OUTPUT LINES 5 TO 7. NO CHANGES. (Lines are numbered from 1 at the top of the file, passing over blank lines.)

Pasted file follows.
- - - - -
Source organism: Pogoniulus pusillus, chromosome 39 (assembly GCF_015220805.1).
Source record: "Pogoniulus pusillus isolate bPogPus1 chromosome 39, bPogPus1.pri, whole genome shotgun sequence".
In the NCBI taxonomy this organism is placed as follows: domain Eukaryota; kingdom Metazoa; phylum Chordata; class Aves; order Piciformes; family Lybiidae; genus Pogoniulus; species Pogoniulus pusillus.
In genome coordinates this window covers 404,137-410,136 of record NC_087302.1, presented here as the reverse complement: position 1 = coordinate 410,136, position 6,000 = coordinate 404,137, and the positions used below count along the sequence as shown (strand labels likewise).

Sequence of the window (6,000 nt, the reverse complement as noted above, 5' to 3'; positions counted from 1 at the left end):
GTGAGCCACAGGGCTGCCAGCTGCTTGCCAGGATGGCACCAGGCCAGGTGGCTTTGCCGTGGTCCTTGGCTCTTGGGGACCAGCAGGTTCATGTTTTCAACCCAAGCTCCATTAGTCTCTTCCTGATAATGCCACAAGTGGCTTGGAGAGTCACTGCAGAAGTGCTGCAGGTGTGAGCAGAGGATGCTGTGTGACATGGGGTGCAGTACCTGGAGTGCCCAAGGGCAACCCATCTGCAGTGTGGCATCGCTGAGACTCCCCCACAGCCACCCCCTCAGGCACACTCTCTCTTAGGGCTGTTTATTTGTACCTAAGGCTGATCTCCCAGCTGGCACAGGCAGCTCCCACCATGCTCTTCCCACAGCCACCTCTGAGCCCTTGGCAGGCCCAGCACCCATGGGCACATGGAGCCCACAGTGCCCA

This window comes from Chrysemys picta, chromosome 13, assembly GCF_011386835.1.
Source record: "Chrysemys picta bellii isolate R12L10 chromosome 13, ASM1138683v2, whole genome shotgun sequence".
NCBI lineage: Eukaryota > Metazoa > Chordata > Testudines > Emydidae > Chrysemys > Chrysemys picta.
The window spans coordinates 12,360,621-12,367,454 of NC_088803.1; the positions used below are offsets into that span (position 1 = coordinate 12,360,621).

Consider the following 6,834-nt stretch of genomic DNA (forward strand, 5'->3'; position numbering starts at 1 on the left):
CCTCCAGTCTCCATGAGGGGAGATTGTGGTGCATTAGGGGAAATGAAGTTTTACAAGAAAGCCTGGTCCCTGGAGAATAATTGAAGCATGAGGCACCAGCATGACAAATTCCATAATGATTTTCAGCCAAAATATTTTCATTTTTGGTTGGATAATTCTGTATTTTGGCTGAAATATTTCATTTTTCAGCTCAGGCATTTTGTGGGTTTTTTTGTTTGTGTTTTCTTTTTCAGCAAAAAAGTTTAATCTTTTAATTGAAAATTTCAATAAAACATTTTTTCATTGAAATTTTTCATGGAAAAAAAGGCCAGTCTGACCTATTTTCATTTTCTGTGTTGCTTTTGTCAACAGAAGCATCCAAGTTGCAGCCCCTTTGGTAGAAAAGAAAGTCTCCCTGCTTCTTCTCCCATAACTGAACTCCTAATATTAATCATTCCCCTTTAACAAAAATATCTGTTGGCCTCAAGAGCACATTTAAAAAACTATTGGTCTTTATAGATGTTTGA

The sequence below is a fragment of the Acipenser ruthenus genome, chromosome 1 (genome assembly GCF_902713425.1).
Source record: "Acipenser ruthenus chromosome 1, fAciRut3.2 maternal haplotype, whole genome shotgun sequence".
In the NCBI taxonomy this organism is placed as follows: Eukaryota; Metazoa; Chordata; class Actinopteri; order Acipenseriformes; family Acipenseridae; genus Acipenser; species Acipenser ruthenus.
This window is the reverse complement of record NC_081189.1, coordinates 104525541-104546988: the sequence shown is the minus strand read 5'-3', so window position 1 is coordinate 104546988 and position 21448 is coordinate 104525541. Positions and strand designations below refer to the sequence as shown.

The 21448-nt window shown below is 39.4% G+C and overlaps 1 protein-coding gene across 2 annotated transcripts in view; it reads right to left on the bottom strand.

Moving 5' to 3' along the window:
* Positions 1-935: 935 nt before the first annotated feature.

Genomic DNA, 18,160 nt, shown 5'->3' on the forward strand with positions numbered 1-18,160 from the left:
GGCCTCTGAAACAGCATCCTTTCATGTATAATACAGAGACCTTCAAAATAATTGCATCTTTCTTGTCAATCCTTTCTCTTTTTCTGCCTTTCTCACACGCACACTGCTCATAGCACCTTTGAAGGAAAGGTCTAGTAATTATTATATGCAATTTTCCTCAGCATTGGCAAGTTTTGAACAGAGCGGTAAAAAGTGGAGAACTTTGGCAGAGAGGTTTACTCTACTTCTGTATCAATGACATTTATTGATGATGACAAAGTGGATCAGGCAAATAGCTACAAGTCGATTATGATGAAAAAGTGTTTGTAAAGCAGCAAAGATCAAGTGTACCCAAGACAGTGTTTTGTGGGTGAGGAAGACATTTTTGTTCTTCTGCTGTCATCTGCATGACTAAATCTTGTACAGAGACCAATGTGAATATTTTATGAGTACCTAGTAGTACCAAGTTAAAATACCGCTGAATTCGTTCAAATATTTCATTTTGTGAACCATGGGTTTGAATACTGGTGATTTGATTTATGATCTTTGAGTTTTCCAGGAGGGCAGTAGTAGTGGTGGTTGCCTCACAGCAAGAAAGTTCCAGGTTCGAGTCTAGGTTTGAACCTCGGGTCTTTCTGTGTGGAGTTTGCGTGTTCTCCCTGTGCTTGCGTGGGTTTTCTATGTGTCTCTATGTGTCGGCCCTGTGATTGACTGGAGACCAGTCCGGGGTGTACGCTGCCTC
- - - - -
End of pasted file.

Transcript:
Sequence of the window (6,000 nt, the reverse complement as noted above, 5' to 3'; positions counted from 1 at the left end):
GTGAGCCACAGGGCTGCCAGCTGCTTGCCAGGATGGCACCAGGCCAGGTGGCTTTGCCGTGGTCCTTGGCTCTTGGGGACCAGCAGGTTCATGTTTTCAACCCAAGCTCCATTAGTCTCTTCCTGATAATGCCACAAGTGGCTTGGAGAGTCACTGCAGAAGTGCTGCAGGTGTGAGCAGAGGATGCTGTGTGACATGGGGTGCAGTACCTGGAGTGCCCAAGGGCAACCCATCTGCAGTGTGGCATCGCTGAGACTCCCCCACAGCCACCCCCTCAGGCACACTCTCTCTTAGGGCTGTTTATTTGTACCTAAGGCTGATCTCCCAGCTGGCACAGGCAGCTCCCACCATGCTCTTCCCACAGCCACCTCTGAGCCCTTGGCAGGCCCAGCACCCATGGGCACATGGAGCCCACAGTGCCCA

This window comes from Chrysemys picta, chromosome 13, assembly GCF_011386835.1.